Awareness of the disconnection caused by privilege and oppression has also been a part of my familial healing. As I grew up, I didn’t feel connected to my European-American ancestors or their culture, and I felt ashamed of the ways some of them took indigenous land or participated in racist policies. In a way, this disconnection with my own ancestral culture is what brought me to look for meaning in mindfulness practice. However, in practice I find myself coming back to connect with my own roots and history. After participating in an ancestral altar organized by Sister Jewel and Eileen Kiera, and through Touching the Earth practices, I have continued to set an intention to connect with my ancestors rather than push them away. With mindfulness I can care for my feelings of disillusionment, guilt, greed, fear, victimization, and defensiveness that come when recognizing my own ancestral and present-day privilege. As I connect with my ancestors and their stories, I find forgiveness, understanding, and support. They and many other courageous teachers guide me to do the messy, painful, and joyful work of healing myself and healing a system of oppression of which I am a part.
TRANSFORMING PATTERNS OF PRIVILEGE
Practicing with my Sangha brothers and sisters has been very important for the development of my social consciousness. During Seattle Wake Up potlucks, a group of us began discussing ways we could practice with dynamics of privilege, and racism in particular. Most people who come to general Sangha meetings are white, and there is also a people of color group that practices on a different night. As white people, we sometimes act in unintentionally hurtful or ignorant ways around people of color. There can also be a lack of understanding about the need for intentional, people of color practice space. As a group we wanted to look at these issues within our Sangha so we could more gracefully and effectively promote inclusivity and open communication.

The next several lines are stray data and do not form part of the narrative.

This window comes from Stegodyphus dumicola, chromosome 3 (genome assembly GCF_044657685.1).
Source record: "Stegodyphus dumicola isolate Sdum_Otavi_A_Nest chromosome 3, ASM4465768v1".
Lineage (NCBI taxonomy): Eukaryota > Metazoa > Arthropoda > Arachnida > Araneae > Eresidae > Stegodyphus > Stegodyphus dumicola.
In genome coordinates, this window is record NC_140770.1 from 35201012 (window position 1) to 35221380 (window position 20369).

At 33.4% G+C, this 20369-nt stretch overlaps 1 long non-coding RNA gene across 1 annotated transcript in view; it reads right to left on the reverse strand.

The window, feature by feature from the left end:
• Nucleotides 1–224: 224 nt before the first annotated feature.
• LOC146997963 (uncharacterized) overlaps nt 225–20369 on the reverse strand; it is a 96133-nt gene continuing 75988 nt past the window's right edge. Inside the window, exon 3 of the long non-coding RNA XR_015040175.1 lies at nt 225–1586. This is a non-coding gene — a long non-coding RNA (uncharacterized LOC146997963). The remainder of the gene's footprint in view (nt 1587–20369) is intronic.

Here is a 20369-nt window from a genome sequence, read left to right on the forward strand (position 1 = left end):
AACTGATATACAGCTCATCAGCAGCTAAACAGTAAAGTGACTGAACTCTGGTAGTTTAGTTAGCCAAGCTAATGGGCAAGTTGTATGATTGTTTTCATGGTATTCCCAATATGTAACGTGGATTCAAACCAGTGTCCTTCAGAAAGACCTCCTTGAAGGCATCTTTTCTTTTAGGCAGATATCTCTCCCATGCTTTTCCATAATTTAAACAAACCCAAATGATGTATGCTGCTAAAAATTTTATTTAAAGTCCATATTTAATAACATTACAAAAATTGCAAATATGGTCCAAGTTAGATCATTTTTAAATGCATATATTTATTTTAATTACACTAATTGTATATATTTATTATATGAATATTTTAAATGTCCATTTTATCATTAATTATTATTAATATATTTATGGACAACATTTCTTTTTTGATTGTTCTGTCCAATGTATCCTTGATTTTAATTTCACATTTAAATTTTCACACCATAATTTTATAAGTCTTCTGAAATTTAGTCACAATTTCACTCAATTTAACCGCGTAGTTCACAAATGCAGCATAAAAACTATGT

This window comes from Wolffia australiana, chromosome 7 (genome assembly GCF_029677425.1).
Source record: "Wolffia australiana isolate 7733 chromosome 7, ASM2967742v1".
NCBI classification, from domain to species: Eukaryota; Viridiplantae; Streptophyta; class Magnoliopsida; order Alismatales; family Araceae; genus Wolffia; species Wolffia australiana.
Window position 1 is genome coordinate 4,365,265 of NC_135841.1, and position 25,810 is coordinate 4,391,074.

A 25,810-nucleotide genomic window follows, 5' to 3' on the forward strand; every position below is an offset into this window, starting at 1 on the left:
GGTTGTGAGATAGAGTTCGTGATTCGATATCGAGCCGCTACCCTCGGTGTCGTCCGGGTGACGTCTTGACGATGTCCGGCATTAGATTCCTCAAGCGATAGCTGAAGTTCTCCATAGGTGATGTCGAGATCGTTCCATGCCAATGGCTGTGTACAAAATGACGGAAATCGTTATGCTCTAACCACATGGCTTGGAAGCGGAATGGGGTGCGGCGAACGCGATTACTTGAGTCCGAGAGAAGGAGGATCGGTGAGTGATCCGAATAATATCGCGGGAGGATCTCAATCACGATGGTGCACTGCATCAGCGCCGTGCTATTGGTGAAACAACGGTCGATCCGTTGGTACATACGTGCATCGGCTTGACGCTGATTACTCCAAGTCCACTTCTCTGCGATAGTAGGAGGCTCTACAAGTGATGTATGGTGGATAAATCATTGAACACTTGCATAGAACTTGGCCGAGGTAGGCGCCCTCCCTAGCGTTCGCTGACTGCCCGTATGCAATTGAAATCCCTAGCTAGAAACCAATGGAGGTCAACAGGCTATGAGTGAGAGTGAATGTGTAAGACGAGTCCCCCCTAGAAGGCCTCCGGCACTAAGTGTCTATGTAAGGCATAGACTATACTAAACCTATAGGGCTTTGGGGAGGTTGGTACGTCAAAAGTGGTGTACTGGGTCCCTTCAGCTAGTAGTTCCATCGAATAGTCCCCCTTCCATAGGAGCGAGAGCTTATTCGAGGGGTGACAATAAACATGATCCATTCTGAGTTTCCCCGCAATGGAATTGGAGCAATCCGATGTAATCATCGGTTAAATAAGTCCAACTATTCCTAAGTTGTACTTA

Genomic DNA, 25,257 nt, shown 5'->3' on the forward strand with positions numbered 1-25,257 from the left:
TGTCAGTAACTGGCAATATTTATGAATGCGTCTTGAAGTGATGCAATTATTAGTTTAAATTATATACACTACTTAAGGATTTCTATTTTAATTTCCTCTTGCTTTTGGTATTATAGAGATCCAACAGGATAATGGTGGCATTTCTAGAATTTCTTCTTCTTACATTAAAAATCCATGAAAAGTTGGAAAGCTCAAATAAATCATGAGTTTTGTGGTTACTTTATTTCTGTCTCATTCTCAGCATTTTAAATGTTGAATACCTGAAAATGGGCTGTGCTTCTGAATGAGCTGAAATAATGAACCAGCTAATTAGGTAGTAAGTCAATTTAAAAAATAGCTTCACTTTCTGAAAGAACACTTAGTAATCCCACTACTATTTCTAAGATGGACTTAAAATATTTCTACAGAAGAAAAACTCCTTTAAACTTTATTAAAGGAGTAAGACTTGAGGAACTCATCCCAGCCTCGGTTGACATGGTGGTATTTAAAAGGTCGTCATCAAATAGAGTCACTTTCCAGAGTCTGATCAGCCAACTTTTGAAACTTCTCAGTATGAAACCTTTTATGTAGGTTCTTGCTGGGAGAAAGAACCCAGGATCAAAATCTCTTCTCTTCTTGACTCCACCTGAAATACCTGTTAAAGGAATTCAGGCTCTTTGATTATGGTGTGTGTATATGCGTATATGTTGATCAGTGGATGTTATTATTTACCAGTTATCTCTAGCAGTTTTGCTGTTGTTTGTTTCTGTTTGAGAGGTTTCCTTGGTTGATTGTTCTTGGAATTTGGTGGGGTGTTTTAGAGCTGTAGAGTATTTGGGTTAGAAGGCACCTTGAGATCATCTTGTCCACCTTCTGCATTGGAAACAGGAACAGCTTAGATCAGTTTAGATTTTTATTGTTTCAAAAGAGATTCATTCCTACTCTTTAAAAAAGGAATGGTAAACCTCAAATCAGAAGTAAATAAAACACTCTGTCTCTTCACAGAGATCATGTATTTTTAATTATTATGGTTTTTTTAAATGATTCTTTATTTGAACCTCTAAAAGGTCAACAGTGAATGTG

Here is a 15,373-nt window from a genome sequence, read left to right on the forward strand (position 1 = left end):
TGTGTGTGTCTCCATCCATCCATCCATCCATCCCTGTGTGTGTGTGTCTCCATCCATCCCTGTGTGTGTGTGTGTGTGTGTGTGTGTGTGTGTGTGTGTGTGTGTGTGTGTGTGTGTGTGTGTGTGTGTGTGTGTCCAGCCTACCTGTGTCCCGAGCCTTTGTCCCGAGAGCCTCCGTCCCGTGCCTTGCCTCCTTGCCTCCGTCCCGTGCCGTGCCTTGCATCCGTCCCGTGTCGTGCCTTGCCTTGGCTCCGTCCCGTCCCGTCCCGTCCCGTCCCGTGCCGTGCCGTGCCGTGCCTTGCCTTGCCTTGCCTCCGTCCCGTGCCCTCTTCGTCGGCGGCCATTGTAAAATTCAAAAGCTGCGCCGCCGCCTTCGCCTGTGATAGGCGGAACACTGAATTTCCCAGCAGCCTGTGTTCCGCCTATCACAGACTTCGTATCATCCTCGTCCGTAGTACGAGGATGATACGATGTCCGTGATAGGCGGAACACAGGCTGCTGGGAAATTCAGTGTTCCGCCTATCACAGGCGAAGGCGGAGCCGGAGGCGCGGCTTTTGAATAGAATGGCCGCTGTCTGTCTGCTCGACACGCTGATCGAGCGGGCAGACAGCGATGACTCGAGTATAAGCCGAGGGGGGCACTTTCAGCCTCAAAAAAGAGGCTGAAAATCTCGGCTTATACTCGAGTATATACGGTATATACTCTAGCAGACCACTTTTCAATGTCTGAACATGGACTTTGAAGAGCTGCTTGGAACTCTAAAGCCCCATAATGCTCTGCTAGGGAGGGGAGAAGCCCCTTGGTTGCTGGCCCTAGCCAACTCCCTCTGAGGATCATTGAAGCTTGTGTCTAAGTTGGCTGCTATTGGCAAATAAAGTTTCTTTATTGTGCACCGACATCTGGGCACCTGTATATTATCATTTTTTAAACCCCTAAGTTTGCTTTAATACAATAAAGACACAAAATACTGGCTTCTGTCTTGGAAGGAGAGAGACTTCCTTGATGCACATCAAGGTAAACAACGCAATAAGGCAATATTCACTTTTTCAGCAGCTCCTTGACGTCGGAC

After checking in with the people of color group, we decided we would begin looking at dynamics of racism by focusing on whiteness through a panel of white people talking about practicing with racial privilege. The next month we did a viewing and discussion of the movie Cracking the Codes of Racial Equity. Our Wake Up group also wrote ideas for continuing to practice with transforming patterns of privilege, such as watching Colors of Compassion, pursuing Undoing Racism Training through the People’s Institute for Survival and Beyond each year for a few members in leadership, and getting organizational guidance around racial and other forms of inclusivity. Currently, our entire Sangha is practicing with Thay’s book, Together We Are One: Honoring Our Diversity, Celebrating Our Connection. The Sangha is also developing a consensus-based decision-making culture and an organizational structure with an inclusivity committee.
There is not one perfect or particular action that can be done to create inclusivity. Like practice, this is a process and a way of life. I am grateful for the opportunities I have had to reflect on the causes and impacts of my racial privilege and to touch a deeper spiritual connection with myself, my ancestors, and my community. I hope that in mindfulness we can continue to transform the legacies of oppression in ourselves and in our communities, and that through this process we deepen our sense of joy, connection, and inclusivity.
Thank you to to Sister Jewel (now Kaira Jewel) for the idea to write this article and for her work creating many spaces for racial healing, and to my Sangha companions, Genevieve Hicks, Ruth Sawyer, Night Song, and Maria Rodriguez, for their reflections and revisions to this article.
Vanna Waldron, Healing Source of the Heart, is an active participant in Wake Up Seattle and the Mindfulness Community of Puget Sound, and a former Temple Keeper at Mountain Lamp Community. She is currently studying nurse-midwifery at Seattle University.